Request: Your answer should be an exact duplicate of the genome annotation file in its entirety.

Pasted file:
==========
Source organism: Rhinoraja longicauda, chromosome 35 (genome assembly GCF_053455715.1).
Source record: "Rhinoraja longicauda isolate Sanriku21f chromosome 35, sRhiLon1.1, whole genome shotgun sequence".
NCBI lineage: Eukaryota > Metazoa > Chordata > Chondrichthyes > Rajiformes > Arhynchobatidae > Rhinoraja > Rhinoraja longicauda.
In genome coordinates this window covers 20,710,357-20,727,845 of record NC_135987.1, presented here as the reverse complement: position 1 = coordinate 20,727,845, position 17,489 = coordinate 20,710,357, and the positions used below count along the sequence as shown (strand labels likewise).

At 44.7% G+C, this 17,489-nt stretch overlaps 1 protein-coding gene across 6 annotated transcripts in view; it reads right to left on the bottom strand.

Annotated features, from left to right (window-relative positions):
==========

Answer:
Source organism: Rhinoraja longicauda, chromosome 35 (genome assembly GCF_053455715.1).
Source record: "Rhinoraja longicauda isolate Sanriku21f chromosome 35, sRhiLon1.1, whole genome shotgun sequence".
NCBI lineage: Eukaryota > Metazoa > Chordata > Chondrichthyes > Rajiformes > Arhynchobatidae > Rhinoraja > Rhinoraja longicauda.
In genome coordinates this window covers 20,710,357-20,727,845 of record NC_135987.1, presented here as the reverse complement: position 1 = coordinate 20,727,845, position 17,489 = coordinate 20,710,357, and the positions used below count along the sequence as shown (strand labels likewise).

At 44.7% G+C, this 17,489-nt stretch overlaps 1 protein-coding gene across 6 annotated transcripts in view; it reads right to left on the bottom strand.

Annotated features, from left to right (window-relative positions):